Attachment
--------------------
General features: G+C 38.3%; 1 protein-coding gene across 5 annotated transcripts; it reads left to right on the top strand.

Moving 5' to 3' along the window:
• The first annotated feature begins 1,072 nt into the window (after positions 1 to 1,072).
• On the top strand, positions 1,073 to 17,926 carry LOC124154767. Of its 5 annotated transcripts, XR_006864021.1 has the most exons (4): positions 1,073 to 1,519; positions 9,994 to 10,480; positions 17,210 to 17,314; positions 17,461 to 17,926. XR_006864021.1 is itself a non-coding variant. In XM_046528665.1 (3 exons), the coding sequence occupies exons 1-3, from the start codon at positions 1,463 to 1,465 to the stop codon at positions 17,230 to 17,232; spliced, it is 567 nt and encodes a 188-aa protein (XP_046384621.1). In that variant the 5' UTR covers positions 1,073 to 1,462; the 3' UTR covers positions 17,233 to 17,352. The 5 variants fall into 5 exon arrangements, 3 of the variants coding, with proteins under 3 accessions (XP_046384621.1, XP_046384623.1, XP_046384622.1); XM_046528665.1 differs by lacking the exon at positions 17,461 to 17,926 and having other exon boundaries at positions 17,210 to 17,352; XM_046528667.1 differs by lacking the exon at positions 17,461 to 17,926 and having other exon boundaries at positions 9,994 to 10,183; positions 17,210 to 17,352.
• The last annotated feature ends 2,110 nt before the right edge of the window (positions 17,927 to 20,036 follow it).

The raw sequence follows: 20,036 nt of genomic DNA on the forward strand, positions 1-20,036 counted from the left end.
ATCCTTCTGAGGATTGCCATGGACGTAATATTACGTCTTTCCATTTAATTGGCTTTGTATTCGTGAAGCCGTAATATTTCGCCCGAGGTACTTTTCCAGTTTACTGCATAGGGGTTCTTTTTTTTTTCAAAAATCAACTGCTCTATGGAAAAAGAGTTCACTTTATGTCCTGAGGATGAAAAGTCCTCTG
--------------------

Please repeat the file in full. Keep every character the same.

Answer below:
General features: G+C 38.3%; 1 protein-coding gene across 5 annotated transcripts; it reads left to right on the top strand.

Moving 5' to 3' along the window:
• The first annotated feature begins 1,072 nt into the window (after positions 1 to 1,072).
• On the top strand, positions 1,073 to 17,926 carry LOC124154767. Of its 5 annotated transcripts, XR_006864021.1 has the most exons (4): positions 1,073 to 1,519; positions 9,994 to 10,480; positions 17,210 to 17,314; positions 17,461 to 17,926. XR_006864021.1 is itself a non-coding variant. In XM_046528665.1 (3 exons), the coding sequence occupies exons 1-3, from the start codon at positions 1,463 to 1,465 to the stop codon at positions 17,230 to 17,232; spliced, it is 567 nt and encodes a 188-aa protein (XP_046384621.1). In that variant the 5' UTR covers positions 1,073 to 1,462; the 3' UTR covers positions 17,233 to 17,352. The 5 variants fall into 5 exon arrangements, 3 of the variants coding, with proteins under 3 accessions (XP_046384621.1, XP_046384623.1, XP_046384622.1); XM_046528665.1 differs by lacking the exon at positions 17,461 to 17,926 and having other exon boundaries at positions 17,210 to 17,352; XM_046528667.1 differs by lacking the exon at positions 17,461 to 17,926 and having other exon boundaries at positions 9,994 to 10,183; positions 17,210 to 17,352.
• The last annotated feature ends 2,110 nt before the right edge of the window (positions 17,927 to 20,036 follow it).

The raw sequence follows: 20,036 nt of genomic DNA on the forward strand, positions 1-20,036 counted from the left end.
ATCCTTCTGAGGATTGCCATGGACGTAATATTACGTCTTTCCATTTAATTGGCTTTGTATTCGTGAAGCCGTAATATTTCGCCCGAGGTACTTTTCCAGTTTACTGCATAGGGGTTCTTTTTTTTTTCAAAAATCAACTGCTCTATGGAAAAAGAGTTCACTTTATGTCCTGAGGATGAAAAGTCCTCTG